"From time to time something reminds you of the past.
You remember things.
Mostly nice things.
There is a tendency to reminisce, meander, and ramble when talking and writing about the past, and I wonder if anyone is listening, reading, or caring much.
But _that_ is not feeling old, it's more like wondering if there isn't something better I could be doing.
There is of course, but I can't be bothered. _That's it._
When you get old you feel you can't be bothered because most things don't matter that much.
Or not as much as they used to.
Or not as much as they ever should have done.
I just wish I had known that then when I was younger."
And that very much rings true for me. Maybe not "I can't be bothered", but ... I feel like I have become more stoic as I have grown older. It's not that I don't feel passion, it's that the swings of passion doesn't rule me like they did when I was younger. It's not that don't feel insecurity, insecurity just doesn't have as much sway over me.
Life has changed from a sprint to a marathon... and my emotions no longer sprint from place to place. Instead, they pace themselves ... allowing me to find the right-fit response without the emotionally exhausting angst and "fits" (not exactly the right word, I wasn't prone to fits, but ... the overly emotional reactions is what I mean). Many of the things we think require emotional sprinting, in my experience, not only don't require an emotional sprint, they are better served by a more calm response.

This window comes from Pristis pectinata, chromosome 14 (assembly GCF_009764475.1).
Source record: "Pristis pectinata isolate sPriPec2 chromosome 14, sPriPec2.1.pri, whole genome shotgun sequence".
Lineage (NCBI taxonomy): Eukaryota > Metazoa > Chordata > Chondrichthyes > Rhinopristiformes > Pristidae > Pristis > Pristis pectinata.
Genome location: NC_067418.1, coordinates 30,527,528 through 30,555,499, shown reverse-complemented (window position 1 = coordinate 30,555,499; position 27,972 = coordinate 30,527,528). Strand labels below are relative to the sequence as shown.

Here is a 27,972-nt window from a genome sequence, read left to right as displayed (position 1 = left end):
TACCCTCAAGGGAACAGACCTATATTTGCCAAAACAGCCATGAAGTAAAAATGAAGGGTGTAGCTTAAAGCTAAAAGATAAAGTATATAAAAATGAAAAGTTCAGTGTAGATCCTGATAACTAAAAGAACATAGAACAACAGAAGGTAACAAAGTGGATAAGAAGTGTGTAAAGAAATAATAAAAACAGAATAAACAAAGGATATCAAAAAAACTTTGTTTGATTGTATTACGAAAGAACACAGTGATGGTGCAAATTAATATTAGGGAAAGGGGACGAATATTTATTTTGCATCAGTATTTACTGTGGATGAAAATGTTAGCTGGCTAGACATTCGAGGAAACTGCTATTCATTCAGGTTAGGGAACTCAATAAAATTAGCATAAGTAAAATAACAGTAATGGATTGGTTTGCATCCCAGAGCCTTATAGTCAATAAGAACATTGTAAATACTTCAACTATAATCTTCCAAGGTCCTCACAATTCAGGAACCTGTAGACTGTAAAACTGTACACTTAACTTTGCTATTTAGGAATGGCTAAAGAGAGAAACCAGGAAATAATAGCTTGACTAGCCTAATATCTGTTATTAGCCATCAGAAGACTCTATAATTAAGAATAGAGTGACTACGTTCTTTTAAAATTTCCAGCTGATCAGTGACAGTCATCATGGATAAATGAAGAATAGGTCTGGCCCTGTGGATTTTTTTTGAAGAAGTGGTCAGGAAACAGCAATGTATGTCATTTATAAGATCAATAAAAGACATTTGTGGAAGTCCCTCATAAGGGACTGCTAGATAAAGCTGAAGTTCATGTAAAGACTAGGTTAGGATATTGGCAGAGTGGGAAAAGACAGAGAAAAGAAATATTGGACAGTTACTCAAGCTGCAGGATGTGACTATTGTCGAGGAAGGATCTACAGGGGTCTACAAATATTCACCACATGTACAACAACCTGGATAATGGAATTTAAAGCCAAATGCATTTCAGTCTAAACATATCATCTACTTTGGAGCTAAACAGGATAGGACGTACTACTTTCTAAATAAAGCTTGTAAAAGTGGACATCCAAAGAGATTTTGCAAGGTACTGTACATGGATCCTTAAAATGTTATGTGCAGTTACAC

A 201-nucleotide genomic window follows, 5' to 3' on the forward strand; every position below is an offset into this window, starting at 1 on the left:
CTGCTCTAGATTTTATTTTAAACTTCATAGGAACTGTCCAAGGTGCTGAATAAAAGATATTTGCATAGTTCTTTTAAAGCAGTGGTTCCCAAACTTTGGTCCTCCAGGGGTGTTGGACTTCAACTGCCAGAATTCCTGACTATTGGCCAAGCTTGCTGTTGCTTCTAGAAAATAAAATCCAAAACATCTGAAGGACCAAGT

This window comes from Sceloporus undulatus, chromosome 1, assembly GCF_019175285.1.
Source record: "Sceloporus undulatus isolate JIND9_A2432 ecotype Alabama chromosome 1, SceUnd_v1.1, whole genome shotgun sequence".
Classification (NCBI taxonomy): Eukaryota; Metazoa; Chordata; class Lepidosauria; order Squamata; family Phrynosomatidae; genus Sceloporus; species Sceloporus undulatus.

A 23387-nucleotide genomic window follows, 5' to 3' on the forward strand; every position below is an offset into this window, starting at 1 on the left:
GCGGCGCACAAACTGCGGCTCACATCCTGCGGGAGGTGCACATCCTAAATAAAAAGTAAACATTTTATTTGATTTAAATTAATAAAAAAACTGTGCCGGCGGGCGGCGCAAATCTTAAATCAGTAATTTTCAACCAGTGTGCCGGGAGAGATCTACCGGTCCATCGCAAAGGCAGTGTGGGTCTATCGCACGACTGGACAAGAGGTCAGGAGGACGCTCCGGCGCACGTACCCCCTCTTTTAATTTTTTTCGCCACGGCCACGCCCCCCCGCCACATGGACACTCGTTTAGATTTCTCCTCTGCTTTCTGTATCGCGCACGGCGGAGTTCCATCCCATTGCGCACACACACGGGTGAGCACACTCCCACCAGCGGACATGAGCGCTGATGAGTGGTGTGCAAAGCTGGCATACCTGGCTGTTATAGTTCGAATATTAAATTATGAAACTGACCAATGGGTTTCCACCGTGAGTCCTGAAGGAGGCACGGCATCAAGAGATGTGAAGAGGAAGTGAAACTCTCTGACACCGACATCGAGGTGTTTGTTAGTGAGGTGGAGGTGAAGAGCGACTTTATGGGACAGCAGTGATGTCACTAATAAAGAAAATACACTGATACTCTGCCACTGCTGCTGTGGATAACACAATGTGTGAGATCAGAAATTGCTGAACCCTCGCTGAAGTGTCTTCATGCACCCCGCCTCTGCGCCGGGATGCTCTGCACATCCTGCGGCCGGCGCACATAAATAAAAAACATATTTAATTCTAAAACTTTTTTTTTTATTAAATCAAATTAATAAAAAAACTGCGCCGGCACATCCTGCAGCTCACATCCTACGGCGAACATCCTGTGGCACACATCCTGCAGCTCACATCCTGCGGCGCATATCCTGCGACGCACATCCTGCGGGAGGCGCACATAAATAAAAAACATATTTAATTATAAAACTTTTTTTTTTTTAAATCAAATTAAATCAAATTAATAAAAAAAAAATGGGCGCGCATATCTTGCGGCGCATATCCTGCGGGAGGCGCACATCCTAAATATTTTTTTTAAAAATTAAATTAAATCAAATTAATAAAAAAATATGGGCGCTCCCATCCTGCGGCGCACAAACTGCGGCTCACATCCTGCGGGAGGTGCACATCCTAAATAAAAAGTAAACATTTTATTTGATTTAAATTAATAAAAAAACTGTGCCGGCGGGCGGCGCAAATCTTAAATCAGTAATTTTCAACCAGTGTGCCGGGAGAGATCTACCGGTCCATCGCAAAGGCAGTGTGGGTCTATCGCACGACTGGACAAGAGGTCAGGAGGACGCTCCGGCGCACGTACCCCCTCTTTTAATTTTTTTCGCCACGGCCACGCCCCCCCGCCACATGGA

It's not that I can't be bothered to react, it's that my reactions are much more measured.
     John Rudd, 2014-02-26
 [1095] #profound
There is an invisible world connected at the handle to every tool.  Use the tool as it is intended, and it fits you to the mold of all who do the same; disconnect the tool from that world, and you can set out to chart others.
     -- Hunter/Gatherer
 [1094] #profound
<Deke> 6: i've long said that Deng Xiaoping should be celebrated for being the guy who's brought more people out of abject poverty than anyone ever
<Deke> but Bill is 100% right...
<geoffk> although if you want the person who *reduced* the number of people in abject poverty the most, I think it's between Mao and Stalin
     #bitmines, 2014-01-24
 [1061] #profound
"Every normal man must be tempted at times to spit on his hands, hoist the black flag, and begin to slit throats."
     H.L. Mencken
 [1044] #profound
It is not what they take away from you that counts -- it's what you do with what you have left.
     Hubert H. Humphrey
 [1032] #profound
The only justification for our concepts and systems of concepts is that they serve to represent the complex of our experiences; beyond this they have not legitimacy.
     Albert Einstein
 [1022] #profound
Celestial navigation is based on the premise that the Earth is the center of the universe.  The premise is wrong, but the navigation works.  An incorrect model can be a useful tool.
     Kelvin Throop III
 [1005] #profound
There are two kinds of fools -- those who never climb Mt. Fuji, and those who climb it twice.
     Old Japanese proverb
 [1001] #profound
The camera will never be a threat to the brush and the palette until such time as photographs are allowed to be taken in heaven or hell.
     Edvard Munch